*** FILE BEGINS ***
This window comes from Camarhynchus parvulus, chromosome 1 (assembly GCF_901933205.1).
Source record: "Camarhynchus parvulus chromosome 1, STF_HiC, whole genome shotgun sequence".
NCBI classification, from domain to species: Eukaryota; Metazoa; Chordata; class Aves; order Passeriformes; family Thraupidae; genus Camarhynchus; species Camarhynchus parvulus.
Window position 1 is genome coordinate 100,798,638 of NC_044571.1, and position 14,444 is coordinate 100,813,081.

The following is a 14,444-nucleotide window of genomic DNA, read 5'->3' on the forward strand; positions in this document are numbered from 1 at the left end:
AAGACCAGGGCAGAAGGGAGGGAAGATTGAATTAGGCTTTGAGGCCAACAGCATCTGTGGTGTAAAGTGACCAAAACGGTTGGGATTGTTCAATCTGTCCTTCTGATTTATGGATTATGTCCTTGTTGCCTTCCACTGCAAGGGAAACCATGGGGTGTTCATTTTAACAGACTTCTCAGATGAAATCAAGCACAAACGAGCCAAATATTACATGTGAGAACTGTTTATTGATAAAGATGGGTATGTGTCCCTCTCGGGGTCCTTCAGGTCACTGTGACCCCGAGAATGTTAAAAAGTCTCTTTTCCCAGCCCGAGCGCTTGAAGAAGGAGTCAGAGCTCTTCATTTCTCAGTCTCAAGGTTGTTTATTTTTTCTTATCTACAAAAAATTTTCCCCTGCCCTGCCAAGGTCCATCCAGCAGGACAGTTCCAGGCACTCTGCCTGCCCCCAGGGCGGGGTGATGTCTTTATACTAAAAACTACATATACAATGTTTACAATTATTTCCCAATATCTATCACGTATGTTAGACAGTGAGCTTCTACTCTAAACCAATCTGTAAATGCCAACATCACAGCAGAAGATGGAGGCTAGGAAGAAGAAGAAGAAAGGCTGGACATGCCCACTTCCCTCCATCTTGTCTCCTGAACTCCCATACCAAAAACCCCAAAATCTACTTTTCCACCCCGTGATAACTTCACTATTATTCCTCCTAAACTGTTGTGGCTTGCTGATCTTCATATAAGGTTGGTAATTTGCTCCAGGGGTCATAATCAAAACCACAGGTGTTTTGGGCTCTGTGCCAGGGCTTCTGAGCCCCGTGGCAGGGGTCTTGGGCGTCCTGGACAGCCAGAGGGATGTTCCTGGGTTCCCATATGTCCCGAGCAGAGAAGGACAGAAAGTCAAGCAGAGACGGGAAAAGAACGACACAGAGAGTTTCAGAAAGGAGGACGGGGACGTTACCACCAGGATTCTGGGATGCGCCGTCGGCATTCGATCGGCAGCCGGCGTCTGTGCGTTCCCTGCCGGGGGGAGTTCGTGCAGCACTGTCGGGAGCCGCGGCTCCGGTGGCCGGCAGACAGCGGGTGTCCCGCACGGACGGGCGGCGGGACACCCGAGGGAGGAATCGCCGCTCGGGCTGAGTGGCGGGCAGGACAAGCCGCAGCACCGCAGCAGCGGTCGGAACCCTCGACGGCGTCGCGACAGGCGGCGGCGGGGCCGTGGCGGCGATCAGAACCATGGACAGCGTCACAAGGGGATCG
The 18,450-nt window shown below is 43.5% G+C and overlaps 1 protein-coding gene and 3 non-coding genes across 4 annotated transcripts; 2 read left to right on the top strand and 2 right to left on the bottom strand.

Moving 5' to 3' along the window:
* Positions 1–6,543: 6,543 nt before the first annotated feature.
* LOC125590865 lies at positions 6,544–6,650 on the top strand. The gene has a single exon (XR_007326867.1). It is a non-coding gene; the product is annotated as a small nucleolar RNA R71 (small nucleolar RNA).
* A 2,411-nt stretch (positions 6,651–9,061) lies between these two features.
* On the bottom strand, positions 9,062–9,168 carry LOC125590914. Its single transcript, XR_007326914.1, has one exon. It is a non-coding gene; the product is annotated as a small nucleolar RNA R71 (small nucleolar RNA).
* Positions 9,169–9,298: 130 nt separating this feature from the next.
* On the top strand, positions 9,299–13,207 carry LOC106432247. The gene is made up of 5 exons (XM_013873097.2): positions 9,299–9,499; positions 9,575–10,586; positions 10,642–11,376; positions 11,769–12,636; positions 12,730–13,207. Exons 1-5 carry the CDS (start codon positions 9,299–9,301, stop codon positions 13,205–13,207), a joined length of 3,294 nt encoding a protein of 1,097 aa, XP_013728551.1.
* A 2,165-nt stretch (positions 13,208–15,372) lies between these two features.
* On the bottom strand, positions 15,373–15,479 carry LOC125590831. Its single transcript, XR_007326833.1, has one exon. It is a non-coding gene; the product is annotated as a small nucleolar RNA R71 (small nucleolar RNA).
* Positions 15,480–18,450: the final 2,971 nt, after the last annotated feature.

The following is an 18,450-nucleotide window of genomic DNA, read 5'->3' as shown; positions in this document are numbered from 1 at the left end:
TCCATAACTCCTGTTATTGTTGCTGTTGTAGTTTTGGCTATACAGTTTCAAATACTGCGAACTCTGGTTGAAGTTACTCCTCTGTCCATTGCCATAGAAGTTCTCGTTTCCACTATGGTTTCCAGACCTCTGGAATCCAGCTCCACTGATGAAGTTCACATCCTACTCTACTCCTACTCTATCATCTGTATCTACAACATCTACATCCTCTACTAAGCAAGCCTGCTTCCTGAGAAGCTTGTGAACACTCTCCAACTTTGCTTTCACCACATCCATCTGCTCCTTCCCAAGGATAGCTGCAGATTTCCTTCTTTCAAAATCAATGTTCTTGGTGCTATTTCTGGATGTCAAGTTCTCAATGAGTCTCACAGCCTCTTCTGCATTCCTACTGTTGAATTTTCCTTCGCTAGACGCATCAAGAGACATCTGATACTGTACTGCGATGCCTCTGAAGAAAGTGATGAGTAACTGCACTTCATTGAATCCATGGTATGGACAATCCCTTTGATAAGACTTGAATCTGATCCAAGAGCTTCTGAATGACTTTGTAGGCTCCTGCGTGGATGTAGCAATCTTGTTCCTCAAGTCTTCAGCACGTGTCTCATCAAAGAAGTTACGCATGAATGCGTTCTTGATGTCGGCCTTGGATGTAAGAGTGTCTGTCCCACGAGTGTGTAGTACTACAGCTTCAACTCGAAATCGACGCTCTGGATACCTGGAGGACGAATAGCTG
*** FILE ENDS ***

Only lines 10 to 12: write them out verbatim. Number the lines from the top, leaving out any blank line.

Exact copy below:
* LOC125590865 lies at positions 6,544–6,650 on the top strand. The gene has a single exon (XR_007326867.1). It is a non-coding gene; the product is annotated as a small nucleolar RNA R71 (small nucleolar RNA).
* A 2,411-nt stretch (positions 6,651–9,061) lies between these two features.
* On the bottom strand, positions 9,062–9,168 carry LOC125590914. Its single transcript, XR_007326914.1, has one exon. It is a non-coding gene; the product is annotated as a small nucleolar RNA R71 (small nucleolar RNA).